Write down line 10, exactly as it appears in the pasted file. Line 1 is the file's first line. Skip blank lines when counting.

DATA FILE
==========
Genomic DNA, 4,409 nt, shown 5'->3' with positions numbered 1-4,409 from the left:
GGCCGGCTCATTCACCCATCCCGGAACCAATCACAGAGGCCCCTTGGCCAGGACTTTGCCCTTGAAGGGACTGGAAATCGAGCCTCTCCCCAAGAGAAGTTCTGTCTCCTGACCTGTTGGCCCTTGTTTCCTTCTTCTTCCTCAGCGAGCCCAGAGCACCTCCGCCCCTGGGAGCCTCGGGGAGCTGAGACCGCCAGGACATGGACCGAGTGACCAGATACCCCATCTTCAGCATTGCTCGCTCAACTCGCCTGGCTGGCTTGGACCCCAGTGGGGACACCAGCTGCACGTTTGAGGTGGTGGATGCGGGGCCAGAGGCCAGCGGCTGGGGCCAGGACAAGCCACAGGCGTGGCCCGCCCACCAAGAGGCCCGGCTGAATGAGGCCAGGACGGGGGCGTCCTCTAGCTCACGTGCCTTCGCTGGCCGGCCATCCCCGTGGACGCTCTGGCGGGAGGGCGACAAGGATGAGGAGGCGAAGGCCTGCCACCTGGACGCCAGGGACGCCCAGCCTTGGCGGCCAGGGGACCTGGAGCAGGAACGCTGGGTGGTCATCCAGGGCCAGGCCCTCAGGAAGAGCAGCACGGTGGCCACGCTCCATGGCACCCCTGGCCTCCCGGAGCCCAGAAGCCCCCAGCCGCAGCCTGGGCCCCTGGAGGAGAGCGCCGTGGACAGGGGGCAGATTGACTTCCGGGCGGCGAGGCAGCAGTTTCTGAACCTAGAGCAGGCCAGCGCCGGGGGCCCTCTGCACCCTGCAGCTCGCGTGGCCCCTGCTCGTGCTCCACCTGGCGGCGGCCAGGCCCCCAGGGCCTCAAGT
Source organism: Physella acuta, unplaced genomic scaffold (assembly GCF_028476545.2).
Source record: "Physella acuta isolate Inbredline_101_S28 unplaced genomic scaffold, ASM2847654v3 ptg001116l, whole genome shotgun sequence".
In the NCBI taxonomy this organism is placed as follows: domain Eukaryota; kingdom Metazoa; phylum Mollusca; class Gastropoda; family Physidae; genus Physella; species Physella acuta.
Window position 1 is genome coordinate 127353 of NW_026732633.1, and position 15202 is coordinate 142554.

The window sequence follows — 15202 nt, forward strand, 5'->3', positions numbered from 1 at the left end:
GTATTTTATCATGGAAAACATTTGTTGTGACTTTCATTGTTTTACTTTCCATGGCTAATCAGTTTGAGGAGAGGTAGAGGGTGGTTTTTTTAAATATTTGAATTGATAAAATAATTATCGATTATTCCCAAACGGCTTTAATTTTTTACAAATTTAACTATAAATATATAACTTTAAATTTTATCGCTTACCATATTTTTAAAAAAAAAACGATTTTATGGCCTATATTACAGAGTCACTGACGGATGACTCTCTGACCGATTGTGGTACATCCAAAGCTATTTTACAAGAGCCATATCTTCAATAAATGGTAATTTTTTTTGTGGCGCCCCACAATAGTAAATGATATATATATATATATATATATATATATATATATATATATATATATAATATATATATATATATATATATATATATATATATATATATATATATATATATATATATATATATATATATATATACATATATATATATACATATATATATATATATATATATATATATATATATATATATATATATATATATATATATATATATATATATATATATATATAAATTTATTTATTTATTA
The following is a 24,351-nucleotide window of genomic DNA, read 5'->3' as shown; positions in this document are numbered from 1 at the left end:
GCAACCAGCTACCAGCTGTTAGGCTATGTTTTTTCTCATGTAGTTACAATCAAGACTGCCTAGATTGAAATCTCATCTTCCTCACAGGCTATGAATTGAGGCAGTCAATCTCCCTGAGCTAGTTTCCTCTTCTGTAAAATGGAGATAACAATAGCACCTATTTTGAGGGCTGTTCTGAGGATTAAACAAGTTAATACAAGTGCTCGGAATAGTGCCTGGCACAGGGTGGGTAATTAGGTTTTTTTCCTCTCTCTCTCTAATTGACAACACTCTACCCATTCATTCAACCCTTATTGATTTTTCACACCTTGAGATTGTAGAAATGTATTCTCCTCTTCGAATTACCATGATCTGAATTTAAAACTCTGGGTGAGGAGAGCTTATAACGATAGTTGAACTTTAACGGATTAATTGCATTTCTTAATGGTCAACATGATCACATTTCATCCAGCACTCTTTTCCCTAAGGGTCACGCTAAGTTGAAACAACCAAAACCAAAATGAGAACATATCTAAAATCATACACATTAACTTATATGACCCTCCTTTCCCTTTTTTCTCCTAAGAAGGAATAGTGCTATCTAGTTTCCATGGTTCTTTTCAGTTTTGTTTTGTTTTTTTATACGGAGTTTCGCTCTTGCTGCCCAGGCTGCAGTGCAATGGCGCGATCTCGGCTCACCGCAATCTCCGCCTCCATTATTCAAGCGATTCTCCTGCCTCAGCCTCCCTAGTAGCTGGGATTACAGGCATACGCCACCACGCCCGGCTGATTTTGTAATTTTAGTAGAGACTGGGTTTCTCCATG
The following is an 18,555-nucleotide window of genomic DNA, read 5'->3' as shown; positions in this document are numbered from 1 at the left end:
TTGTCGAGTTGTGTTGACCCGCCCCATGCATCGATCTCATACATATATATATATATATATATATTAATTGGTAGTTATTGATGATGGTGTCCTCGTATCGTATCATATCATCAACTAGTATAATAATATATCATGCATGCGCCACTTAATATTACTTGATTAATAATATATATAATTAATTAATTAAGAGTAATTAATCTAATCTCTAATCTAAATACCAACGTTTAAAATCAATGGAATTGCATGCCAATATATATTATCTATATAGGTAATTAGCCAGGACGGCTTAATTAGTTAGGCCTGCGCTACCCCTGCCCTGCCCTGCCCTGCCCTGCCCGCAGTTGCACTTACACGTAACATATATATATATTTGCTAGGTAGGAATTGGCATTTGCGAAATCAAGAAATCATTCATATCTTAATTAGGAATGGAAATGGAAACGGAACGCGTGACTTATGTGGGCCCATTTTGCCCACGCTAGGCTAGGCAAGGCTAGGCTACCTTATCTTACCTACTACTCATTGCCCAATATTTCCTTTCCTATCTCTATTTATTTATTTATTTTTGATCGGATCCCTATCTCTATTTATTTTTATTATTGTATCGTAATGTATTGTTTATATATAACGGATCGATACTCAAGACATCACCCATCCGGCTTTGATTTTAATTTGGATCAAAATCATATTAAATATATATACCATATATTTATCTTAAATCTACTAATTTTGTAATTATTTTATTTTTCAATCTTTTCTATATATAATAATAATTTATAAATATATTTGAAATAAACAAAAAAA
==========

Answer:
GCAACCAGCTACCAGCTGTTAGGCTATGTTTTTTCTCATGTAGTTACAATCAAGACTGCCTAGATTGAAATCTCATCTTCCTCACAGGCTATGAATTGAGGCAGTCAATCTCCCTGAGCTAGTTTCCTCTTCTGTAAAATGGAGATAACAATAGCACCTATTTTGAGGGCTGTTCTGAGGATTAAACAAGTTAATACAAGTGCTCGGAATAGTGCCTGGCACAGGGTGGGTAATTAGGTTTTTTTCCTCTCTCTCTCTAATTGACAACACTCTACCCATTCATTCAACCCTTATTGATTTTTCACACCTTGAGATTGTAGAAATGTATTCTCCTCTTCGAATTACCATGATCTGAATTTAAAACTCTGGGTGAGGAGAGCTTATAACGATAGTTGAACTTTAACGGATTAATTGCATTTCTTAATGGTCAACATGATCACATTTCATCCAGCACTCTTTTCCCTAAGGGTCACGCTAAGTTGAAACAACCAAAACCAAAATGAGAACATATCTAAAATCATACACATTAACTTATATGACCCTCCTTTCCCTTTTTTCTCCTAAGAAGGAATAGTGCTATCTAGTTTCCATGGTTCTTTTCAGTTTTGTTTTGTTTTTTTATACGGAGTTTCGCTCTTGCTGCCCAGGCTGCAGTGCAATGGCGCGATCTCGGCTCACCGCAATCTCCGCCTCCATTATTCAAGCGATTCTCCTGCCTCAGCCTCCCTAGTAGCTGGGATTACAGGCATACGCCACCACGCCCGGCTGATTTTGTAATTTTAGTAGAGACTGGGTTTCTCCATG